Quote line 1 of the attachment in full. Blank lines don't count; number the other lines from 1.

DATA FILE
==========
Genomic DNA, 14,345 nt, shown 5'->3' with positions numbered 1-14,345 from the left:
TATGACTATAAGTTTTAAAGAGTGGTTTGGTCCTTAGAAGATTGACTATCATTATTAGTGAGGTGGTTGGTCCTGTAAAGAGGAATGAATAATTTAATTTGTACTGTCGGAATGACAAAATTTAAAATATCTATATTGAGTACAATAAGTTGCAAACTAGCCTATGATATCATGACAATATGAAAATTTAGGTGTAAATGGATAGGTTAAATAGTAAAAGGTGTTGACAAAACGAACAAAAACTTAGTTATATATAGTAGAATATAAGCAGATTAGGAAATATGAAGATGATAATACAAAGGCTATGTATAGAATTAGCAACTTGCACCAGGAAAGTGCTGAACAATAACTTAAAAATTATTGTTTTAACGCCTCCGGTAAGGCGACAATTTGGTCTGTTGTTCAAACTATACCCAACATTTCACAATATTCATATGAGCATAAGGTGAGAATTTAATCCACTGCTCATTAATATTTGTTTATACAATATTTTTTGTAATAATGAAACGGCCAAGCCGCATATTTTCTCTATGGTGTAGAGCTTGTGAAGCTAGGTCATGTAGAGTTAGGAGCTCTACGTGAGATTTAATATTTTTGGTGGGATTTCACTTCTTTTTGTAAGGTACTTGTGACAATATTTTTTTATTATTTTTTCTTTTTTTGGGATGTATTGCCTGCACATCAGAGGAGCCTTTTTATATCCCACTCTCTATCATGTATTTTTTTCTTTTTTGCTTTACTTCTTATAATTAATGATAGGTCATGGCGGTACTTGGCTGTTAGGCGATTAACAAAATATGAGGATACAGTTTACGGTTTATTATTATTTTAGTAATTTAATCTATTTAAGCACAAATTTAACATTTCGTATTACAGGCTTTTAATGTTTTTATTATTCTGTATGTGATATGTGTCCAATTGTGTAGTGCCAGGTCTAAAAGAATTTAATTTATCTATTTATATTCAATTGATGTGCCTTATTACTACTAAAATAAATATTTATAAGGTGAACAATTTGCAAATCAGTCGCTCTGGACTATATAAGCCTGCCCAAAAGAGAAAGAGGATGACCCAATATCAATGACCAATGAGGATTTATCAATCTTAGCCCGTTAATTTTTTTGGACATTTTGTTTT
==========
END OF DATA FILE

Genomic DNA, 14,345 nt, shown 5'->3' with positions numbered 1-14,345 from the left: